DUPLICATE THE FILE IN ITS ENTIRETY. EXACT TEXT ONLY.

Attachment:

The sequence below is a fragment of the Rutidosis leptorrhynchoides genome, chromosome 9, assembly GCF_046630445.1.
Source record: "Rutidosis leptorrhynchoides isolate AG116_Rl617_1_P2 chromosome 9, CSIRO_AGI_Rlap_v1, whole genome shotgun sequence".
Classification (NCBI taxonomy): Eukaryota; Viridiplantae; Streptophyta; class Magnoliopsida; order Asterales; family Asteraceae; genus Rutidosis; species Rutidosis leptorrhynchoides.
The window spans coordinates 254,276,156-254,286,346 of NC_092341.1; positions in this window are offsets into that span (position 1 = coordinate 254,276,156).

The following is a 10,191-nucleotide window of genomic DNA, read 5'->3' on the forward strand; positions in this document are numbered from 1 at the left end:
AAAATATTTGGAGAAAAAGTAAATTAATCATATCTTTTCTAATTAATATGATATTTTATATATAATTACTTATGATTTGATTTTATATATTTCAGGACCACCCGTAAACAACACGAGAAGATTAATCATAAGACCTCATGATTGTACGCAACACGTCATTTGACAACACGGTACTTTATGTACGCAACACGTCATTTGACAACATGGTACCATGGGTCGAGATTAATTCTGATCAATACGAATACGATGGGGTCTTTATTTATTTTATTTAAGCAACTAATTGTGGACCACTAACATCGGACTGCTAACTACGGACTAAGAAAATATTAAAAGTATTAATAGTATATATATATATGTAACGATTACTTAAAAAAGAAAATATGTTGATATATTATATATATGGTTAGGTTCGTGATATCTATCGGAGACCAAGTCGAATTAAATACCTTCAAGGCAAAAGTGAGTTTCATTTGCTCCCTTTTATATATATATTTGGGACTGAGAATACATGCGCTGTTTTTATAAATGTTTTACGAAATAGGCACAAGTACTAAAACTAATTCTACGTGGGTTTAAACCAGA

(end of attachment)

The sequence below is a fragment of the Rutidosis leptorrhynchoides genome, chromosome 9, assembly GCF_046630445.1.
Source record: "Rutidosis leptorrhynchoides isolate AG116_Rl617_1_P2 chromosome 9, CSIRO_AGI_Rlap_v1, whole genome shotgun sequence".
Classification (NCBI taxonomy): Eukaryota; Viridiplantae; Streptophyta; class Magnoliopsida; order Asterales; family Asteraceae; genus Rutidosis; species Rutidosis leptorrhynchoides.
The window spans coordinates 254,276,156-254,286,346 of NC_092341.1; positions in this window are offsets into that span (position 1 = coordinate 254,276,156).

The following is a 10,191-nucleotide window of genomic DNA, read 5'->3' on the forward strand; positions in this document are numbered from 1 at the left end:
AAAATATTTGGAGAAAAAGTAAATTAATCATATCTTTTCTAATTAATATGATATTTTATATATAATTACTTATGATTTGATTTTATATATTTCAGGACCACCCGTAAACAACACGAGAAGATTAATCATAAGACCTCATGATTGTACGCAACACGTCATTTGACAACACGGTACTTTATGTACGCAACACGTCATTTGACAACATGGTACCATGGGTCGAGATTAATTCTGATCAATACGAATACGATGGGGTCTTTATTTATTTTATTTAAGCAACTAATTGTGGACCACTAACATCGGACTGCTAACTACGGACTAAGAAAATATTAAAAGTATTAATAGTATATATATATATGTAACGATTACTTAAAAAAGAAAATATGTTGATATATTATATATATGGTTAGGTTCGTGATATCTATCGGAGACCAAGTCGAATTAAATACCTTCAAGGCAAAAGTGAGTTTCATTTGCTCCCTTTTATATATATATTTGGGACTGAGAATACATGCGCTGTTTTTATAAATGTTTTACGAAATAGGCACAAGTACTAAAACTAATTCTACGTGGGTTTAAACCAGA